Medical research is advancing by leaps and bounds, but a cure for Alzheimer’s is yet to be found. Nevertheless, several services and non-pharmacological therapies, as well as gerontechnology devices, exist to support those who suffer from Alzheimer’s, as well as their caregivers.
Alzheimer’s : facts and figures
- In the world, nearly 44 million people suffer from Alzheimer’s or some related form of dementia.
- By 2050, this number will swell up to 130 million.
- Alzheimer’s is most prevalent in Western Europe and North America, and least prevalent in Sub-Saharan Africa.
- In the UK, more than 1.5 million people‘s lives are affected by Alzheimer’s, either directly or through caring for a family member with the disease, compared to nearly 1.3 million people in France.
Source : Alzheimer’s Disease International, Alzheimer’s Research UK, France Alzheimer
Alzheimer’s research : the road so far
More than 100 years after the disease was discovered, scientists are still unable to define the exact causes behind this complex neurodegenerative pathology. But thanks to research, knowledge of the disease has expanded substantially and there has been significant progress in the care provided to those affected.
Not a day goes by that a researcher doesn’t come up with a new (and sometimes eccentric) approach to stalling the disease. For example, some studies are currently focusing on the benefits of a gold-based nanoparticle supposedly capable of targeting overactive brain receptors responsible for neurological diseases, or tetrahydrocannabinol (THC), the component responsible for most of marijuana’s psychological effects. But those studies are only just getting off the ground, and to this day, no treatment can fully cure Alzheimer’s disease and related disorders.
Overview of support schemes for Alzheimer’s patients and their caregivers
Several schemes exist to support those suffering from Alzheimer’s and their caregivers, whether through diagnosis, structuring support, or coming up with new accommodation solutions ; this new thought process developed alongside the Silver economy in Europe and beyond, most noticeably in France, and has already borne fruits :
- Memory evaluation tests are the most routinely used method of diagnosing Alzheimer’s at an early stage for better care.
- Adult day centres provide temporary accommodation to patients ; they support caregivers through respite platforms and favour an ageing-in-place approach.
- Long-term care facilities provide patients with permanent accommodation and medical supervision.
- In the US : Alzheimer’s special care units (SCU’s) are memory units located in a residential care facility. Patients typically share an entire floor or wing of the facility, and receive assistance from trained and specialised staff.
- In France : the MAIA (Home for the Autonomy and Integration of Alzheimer’s Patients) are structures which plan and coordinate care through tailored home care plans and provide support, respite and informations to friends, family members and caregivers.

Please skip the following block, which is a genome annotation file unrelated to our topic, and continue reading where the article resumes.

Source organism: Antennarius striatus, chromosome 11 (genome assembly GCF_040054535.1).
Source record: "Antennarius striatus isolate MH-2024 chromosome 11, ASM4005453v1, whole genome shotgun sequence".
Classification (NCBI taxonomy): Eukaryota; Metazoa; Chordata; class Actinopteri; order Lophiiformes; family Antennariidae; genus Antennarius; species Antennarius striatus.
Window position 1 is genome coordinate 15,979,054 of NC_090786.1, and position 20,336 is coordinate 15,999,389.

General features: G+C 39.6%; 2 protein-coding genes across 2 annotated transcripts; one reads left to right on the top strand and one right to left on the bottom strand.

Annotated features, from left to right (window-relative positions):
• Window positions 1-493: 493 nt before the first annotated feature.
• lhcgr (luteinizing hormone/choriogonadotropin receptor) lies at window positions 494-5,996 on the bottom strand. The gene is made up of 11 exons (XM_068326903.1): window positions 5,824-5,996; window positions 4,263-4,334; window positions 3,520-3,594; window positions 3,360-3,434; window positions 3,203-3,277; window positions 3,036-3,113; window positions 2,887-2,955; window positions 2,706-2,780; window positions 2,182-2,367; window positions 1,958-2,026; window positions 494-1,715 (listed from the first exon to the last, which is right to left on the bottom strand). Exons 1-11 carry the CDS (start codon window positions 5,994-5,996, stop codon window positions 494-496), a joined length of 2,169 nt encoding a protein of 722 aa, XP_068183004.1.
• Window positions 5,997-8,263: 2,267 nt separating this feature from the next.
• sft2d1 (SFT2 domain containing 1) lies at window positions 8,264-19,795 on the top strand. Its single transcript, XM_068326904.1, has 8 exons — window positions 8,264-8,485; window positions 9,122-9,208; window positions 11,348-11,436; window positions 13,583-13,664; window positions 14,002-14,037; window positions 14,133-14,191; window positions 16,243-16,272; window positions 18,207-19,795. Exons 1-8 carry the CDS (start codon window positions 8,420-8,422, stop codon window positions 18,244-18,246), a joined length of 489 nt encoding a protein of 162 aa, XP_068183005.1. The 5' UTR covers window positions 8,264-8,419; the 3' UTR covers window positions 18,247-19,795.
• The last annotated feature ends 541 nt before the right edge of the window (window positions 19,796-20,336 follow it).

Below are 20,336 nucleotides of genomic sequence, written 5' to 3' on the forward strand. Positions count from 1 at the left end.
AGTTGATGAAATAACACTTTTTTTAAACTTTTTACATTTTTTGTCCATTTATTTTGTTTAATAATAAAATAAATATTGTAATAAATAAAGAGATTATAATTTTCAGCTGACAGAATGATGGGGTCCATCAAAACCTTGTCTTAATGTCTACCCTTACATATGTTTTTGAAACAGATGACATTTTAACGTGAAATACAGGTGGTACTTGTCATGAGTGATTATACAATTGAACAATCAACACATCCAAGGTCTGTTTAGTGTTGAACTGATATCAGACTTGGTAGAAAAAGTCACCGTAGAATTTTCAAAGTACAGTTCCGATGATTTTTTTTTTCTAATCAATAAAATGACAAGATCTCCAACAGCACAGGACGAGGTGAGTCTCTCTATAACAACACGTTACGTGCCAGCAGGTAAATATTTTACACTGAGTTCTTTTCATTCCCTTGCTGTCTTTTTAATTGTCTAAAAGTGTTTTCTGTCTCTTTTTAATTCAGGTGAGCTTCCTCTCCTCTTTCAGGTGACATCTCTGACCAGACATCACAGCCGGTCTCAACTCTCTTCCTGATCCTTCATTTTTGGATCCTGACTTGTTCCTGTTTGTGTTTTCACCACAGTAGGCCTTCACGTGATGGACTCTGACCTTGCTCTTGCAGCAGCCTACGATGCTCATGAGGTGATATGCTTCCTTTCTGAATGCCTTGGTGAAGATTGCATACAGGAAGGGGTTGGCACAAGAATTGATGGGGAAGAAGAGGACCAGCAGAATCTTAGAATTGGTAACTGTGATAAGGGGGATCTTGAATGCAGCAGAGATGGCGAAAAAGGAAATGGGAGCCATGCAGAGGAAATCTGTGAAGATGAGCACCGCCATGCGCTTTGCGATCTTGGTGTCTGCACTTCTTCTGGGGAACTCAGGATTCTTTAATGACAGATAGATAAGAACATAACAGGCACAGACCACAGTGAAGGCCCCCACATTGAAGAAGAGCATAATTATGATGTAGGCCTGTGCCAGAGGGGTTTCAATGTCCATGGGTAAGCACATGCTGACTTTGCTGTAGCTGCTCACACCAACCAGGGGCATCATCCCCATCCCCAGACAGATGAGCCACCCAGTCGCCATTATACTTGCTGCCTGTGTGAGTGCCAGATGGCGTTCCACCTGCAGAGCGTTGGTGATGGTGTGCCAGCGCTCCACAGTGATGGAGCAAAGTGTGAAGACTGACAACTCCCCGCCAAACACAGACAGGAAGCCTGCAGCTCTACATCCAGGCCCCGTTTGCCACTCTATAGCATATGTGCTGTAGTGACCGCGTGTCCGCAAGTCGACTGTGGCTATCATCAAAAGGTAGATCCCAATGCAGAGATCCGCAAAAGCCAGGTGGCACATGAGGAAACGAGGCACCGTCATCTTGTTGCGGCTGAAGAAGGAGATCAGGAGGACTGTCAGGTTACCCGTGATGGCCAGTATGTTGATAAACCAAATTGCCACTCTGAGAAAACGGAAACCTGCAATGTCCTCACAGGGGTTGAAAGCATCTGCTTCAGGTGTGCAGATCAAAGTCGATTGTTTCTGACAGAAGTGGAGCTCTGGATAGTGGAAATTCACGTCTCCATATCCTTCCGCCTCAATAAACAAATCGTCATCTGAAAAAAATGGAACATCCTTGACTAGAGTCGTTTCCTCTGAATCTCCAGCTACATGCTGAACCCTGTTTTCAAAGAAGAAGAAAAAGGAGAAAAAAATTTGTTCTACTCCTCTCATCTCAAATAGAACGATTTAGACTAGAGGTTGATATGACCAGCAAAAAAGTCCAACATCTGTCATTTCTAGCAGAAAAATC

Numerous associations also take actions to improve the lives of those with Alzheimer’s and their family caregivers ; French association France Alzheimer, for example, organises “memory cafés”, planned outings, caregiver training sessions, support groups, and even thermal therapies.
Non-pharmacological therapies stimulate patients’ cognitive and emotional faculties ; they also aim at assuaging the anxiety generated by certain situations, and make verbal and nonverbal communication easier for friends, family members and/or caregivers.
The most famous non-pharmacological therapies include art therapy, music therapy, therapeutic gardens, , pet therapy, autobiographical workshops, sophrology…
Focus on Snoezelen
The word “snoezelen” derives from the Dutch “snuffelen” (smell) and “doezelen” (doze). Snoezelen-based therapy uses many different sensory stimulation strategies, with one aim : stimulating individuals in a dedicated location, a “safe place” where they can relax.
Technical solutions to support people with Alzheimer’s and their caregivers
Geo-tracking, video monitoring, remote monitoring, smart pill dispenser with reminders, therapeutic robots… The Silver economy gives birth to an endless string of innovations and solutions to support those with Alzheimer’s and their caregivers.
Focus on geo-tracking
Geo-tracking devices (wandering-prevention bracelets, boxes or GPS beacons, connected devices…) allow caregivers to locate and find someone quickly. They’ve been wrongly compared to prisoners’ monitoring bracelets, as they allow affected people to roam freely without getting lost and suffering the grave psychological consequences of prolonged wandering.
Focus on video monitoring
This technology relies on a behaviour analysis software coupled with video sensors. When the system detects an abnormal situation (fall, loss of consciousness, wandering…), an alarm is sent automatically and can be checked by an operator.
Published by the Editorial Staff on